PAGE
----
Location Choices of Ethanol Firms in the Midwest Corn Belt

Date
2010-01-01
Authors
Haddad, Monica
Taylor, Gary
Owusu, Francis
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Abstract

The Corn Belt has experienced a rapid expansion of corn-based ethanol plants. This has provided researchers the opportunity to examine the relative importance to the renewable fuels industry of several location factors previously identified as important to agro-industries. Using probit regression this study identifies the factors significant to ethanol firms’ location decisions in the four-state study area of Iowa, Illinois, Minnesota and Nebraska. In Iowa and Illinois, where corn is largely ubiquitous, firms move beyond corn supply to consider other localized factors in their decisionmaking process. Factors such as rail access, population density and proximity to blending terminals emerge as significant considerations. Probit regressions comparing states reveals the competitive advantages each offers to ethanol firms. The importance of the findings to economic development professionals is discussed and areas for future research are suggested.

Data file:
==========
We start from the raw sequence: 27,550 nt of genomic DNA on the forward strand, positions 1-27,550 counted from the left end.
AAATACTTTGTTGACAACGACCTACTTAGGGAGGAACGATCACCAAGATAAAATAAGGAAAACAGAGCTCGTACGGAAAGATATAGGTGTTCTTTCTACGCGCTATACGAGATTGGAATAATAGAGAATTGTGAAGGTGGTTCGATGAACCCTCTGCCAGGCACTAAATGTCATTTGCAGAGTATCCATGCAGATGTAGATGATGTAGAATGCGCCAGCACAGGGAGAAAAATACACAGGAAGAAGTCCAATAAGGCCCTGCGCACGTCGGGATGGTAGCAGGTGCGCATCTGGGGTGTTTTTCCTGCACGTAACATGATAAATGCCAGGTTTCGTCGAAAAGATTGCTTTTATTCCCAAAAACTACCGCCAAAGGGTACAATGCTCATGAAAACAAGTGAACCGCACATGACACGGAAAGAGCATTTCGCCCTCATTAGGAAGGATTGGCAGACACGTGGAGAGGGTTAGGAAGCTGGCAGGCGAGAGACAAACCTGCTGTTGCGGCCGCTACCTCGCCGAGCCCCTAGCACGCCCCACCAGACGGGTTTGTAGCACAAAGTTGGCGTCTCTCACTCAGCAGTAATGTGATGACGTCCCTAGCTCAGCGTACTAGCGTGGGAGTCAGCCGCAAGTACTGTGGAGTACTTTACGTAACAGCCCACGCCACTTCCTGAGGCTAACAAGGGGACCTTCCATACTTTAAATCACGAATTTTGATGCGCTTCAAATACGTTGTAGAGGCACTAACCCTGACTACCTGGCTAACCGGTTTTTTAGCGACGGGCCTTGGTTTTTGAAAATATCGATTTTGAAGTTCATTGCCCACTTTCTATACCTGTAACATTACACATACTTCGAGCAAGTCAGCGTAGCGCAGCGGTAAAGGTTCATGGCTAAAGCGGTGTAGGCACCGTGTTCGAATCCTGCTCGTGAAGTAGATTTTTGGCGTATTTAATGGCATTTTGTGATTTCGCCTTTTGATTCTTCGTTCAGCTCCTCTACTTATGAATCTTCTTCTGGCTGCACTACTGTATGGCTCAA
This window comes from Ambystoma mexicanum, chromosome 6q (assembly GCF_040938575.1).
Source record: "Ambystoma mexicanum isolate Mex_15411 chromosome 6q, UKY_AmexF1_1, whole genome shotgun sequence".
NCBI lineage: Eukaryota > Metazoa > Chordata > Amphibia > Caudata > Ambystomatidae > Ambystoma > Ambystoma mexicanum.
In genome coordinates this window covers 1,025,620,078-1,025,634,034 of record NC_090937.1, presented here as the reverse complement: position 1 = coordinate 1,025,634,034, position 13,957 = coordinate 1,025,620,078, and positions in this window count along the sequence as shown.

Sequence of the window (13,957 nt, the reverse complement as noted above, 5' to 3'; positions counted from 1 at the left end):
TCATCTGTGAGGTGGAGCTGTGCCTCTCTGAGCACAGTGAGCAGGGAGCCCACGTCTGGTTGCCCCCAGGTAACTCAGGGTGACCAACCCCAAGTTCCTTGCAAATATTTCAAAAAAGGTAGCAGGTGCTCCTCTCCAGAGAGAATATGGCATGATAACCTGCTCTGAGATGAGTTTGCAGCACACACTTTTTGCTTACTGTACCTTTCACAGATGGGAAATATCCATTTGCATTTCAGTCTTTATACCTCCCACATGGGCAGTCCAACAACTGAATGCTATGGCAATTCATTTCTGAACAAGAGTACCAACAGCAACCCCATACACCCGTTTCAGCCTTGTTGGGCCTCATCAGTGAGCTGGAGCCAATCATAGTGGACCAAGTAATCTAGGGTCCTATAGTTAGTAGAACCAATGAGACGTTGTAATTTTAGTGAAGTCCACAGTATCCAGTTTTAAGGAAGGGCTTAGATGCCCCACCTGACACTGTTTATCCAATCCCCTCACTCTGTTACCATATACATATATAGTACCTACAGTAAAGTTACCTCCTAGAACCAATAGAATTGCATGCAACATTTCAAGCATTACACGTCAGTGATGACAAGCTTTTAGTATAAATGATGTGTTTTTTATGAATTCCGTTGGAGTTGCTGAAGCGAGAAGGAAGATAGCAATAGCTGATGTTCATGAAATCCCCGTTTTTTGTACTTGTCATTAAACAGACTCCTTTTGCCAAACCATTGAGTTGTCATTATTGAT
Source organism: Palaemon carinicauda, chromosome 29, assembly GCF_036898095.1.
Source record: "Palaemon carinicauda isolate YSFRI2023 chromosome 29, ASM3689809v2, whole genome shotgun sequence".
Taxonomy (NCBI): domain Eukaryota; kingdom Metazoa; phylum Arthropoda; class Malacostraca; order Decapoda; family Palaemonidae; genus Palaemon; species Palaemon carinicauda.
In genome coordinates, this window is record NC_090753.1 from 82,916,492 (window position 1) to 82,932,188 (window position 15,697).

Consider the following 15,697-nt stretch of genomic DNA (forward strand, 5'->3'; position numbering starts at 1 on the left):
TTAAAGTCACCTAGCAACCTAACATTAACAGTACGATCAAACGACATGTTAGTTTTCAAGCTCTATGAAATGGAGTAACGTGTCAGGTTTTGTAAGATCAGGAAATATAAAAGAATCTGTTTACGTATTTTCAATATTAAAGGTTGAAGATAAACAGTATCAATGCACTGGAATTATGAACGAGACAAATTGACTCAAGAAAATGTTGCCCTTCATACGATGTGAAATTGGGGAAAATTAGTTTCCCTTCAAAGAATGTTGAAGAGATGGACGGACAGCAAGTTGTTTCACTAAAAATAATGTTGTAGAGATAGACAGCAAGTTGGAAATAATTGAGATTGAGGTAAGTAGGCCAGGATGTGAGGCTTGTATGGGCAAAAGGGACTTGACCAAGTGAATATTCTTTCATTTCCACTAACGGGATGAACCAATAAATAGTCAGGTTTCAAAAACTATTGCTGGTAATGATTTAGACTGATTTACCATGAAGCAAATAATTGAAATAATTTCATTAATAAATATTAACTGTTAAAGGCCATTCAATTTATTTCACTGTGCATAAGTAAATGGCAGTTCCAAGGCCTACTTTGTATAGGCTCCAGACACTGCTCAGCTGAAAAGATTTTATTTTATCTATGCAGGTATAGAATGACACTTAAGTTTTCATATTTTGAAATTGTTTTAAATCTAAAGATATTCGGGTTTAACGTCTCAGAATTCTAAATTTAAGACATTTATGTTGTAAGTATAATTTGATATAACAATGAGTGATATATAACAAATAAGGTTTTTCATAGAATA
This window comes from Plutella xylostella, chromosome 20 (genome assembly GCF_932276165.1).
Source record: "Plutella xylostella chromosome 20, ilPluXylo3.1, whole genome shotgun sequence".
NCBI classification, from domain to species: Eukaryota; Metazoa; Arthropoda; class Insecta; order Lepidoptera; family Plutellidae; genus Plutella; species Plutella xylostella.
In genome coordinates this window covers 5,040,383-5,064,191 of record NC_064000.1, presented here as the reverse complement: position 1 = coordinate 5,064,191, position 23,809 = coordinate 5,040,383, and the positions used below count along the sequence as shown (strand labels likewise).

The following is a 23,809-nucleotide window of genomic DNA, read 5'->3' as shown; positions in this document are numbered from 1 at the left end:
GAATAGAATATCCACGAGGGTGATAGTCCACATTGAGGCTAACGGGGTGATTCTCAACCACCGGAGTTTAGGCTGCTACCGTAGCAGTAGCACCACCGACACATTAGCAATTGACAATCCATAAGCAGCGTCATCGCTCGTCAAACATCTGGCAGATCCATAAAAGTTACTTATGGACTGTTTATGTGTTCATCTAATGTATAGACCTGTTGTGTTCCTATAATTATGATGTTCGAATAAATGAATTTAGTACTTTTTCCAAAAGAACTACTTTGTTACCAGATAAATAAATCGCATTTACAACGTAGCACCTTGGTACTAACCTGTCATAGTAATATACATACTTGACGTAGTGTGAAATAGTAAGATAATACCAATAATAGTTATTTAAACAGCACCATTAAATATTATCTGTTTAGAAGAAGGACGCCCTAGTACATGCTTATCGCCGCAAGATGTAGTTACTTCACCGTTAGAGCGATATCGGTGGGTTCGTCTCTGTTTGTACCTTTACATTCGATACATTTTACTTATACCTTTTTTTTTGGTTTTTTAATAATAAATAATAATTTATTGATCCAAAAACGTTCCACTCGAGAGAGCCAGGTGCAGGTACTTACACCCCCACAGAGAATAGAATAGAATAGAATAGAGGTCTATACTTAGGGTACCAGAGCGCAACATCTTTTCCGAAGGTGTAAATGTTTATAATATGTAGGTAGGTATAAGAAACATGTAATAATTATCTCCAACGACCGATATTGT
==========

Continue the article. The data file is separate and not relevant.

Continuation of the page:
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This is a manuscript of an article from Economic Development Quarterly, 24(1) 2010: 74-86.doi: 10.1177/0891242409347722. Posted with permission.

Keywords
location theory, ethanol, biofuels industry
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